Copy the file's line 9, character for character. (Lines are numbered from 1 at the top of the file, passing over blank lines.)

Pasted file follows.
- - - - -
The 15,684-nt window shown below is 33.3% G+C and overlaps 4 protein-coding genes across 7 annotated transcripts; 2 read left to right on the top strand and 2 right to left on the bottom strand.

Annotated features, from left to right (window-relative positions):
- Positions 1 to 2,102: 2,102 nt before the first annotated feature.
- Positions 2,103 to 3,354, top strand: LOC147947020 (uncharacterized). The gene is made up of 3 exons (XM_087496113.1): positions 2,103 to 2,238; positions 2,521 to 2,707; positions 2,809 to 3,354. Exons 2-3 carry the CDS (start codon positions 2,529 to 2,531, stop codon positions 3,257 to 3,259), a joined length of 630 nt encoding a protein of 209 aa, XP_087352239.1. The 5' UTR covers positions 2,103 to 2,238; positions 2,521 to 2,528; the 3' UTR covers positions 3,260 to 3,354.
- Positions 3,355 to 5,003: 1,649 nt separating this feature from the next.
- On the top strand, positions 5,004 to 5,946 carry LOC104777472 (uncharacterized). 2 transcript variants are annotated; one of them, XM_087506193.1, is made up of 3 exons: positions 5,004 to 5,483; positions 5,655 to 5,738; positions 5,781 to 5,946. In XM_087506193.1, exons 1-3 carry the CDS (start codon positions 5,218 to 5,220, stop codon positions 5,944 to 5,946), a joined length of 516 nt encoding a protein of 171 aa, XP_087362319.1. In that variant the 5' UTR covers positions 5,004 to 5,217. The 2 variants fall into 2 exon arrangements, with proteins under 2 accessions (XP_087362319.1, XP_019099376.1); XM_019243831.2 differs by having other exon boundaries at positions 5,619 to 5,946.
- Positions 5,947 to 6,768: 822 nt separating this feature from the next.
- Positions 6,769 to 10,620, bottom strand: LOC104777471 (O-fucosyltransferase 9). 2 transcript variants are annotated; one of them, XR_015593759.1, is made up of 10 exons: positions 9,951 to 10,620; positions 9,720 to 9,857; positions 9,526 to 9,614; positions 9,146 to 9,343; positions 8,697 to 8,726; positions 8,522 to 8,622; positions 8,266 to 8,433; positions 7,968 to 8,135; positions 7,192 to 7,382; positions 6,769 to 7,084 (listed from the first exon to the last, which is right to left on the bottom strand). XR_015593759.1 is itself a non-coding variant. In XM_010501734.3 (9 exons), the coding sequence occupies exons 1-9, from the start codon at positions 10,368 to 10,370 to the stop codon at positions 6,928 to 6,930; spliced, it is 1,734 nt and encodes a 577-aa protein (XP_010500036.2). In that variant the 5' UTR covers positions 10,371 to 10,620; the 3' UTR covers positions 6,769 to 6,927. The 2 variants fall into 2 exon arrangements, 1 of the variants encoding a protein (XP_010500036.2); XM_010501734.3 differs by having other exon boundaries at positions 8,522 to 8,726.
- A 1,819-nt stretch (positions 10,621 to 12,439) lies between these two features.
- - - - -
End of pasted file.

- A 1,819-nt stretch (positions 10,621 to 12,439) lies between these two features.